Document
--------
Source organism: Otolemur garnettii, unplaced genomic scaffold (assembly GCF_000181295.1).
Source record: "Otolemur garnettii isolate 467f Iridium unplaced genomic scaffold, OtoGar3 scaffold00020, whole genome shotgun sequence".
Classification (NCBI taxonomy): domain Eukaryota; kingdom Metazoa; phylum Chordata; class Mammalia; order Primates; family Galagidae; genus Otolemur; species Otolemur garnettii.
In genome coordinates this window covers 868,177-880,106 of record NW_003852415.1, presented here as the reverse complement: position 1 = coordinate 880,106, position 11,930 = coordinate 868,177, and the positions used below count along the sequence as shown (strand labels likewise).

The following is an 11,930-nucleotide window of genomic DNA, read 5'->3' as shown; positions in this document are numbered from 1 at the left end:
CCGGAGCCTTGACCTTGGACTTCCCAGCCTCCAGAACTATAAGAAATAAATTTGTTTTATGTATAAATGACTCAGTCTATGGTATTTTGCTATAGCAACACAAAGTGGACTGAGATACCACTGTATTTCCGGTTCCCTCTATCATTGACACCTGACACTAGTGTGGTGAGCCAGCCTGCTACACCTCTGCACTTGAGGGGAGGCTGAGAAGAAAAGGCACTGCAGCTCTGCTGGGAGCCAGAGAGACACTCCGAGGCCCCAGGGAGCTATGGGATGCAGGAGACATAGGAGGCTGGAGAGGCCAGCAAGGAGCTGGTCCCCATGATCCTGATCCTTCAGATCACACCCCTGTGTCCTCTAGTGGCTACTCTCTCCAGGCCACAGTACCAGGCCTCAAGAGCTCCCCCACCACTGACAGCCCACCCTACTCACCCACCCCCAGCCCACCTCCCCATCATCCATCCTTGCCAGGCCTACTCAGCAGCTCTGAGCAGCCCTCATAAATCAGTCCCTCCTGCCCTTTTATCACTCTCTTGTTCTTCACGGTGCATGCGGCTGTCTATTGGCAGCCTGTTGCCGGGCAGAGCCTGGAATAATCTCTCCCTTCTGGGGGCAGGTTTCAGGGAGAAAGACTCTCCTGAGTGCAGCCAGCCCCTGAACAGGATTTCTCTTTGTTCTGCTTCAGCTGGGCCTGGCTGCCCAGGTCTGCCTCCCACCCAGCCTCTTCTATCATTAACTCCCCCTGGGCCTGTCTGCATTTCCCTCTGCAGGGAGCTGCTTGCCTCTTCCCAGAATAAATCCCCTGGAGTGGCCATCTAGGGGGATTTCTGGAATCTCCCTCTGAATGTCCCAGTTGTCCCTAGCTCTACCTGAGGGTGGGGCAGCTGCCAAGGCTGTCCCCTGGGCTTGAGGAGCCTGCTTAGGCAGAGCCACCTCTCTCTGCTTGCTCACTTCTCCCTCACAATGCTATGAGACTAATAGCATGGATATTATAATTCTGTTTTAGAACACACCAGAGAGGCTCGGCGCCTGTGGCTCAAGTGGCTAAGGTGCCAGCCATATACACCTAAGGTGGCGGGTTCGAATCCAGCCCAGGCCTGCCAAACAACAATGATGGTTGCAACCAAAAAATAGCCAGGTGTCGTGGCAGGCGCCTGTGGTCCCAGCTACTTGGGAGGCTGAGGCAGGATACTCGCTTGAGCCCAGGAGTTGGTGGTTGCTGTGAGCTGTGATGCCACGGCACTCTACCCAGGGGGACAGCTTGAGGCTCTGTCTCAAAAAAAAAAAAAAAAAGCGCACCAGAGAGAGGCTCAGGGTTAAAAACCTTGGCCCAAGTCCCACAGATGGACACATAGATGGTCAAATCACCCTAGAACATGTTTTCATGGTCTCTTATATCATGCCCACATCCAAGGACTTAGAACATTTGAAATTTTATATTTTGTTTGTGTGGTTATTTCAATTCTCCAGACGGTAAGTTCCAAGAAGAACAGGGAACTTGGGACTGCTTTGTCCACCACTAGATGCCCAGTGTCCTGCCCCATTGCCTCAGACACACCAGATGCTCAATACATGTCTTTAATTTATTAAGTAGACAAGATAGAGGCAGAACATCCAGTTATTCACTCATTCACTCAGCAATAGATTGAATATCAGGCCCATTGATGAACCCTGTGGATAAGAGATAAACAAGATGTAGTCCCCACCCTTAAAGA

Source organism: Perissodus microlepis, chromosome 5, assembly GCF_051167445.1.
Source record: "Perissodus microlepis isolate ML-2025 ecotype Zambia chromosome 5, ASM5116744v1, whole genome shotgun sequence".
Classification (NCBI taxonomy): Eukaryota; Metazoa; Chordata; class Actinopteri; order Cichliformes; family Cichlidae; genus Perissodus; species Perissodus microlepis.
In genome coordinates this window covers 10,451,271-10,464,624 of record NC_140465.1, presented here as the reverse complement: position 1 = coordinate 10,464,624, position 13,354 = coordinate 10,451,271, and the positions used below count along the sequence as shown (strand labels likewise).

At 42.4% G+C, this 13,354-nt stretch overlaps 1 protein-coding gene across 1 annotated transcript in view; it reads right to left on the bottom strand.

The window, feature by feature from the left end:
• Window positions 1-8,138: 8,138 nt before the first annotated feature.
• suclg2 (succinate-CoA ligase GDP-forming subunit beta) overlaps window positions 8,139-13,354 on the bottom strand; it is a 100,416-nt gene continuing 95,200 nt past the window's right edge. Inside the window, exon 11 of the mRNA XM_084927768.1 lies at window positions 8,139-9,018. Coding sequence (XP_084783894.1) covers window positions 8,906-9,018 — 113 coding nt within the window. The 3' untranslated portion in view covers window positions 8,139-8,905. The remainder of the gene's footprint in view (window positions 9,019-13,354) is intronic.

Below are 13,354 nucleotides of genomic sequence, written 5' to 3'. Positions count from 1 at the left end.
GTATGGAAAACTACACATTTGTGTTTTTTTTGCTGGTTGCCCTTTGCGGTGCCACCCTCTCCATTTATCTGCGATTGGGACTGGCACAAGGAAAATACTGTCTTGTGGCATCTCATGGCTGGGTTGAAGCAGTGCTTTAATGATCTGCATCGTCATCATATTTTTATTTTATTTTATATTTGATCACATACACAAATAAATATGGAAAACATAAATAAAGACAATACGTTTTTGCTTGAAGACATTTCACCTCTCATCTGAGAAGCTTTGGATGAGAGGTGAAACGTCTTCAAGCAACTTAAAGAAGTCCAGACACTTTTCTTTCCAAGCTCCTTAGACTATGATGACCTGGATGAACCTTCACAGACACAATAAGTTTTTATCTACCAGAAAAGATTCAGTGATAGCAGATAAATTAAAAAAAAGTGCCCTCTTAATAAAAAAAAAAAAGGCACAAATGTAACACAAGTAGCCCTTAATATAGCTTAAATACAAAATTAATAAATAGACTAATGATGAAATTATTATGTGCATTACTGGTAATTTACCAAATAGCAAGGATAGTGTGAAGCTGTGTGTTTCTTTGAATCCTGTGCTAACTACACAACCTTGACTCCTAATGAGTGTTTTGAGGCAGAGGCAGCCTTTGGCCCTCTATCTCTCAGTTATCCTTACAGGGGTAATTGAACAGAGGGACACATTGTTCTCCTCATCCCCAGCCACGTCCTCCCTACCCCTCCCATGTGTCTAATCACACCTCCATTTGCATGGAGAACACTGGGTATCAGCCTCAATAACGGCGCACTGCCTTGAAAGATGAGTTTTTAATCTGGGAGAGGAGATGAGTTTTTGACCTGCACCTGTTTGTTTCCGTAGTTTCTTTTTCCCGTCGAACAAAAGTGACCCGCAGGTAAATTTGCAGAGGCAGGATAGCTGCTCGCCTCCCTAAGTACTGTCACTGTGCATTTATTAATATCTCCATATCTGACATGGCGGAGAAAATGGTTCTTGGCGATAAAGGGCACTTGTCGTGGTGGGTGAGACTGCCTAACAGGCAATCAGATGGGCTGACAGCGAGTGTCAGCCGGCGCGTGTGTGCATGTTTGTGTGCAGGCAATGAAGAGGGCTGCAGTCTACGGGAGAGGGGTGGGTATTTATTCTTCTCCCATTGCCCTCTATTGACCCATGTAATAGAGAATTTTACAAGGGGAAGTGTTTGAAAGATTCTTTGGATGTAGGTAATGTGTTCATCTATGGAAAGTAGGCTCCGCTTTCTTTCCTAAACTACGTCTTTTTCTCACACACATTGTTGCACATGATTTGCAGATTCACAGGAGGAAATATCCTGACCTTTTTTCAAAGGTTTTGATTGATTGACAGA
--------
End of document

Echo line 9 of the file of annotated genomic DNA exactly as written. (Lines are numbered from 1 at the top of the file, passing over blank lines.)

Classification (NCBI taxonomy): Eukaryota; Metazoa; Chordata; class Actinopteri; order Cichliformes; family Cichlidae; genus Perissodus; species Perissodus microlepis.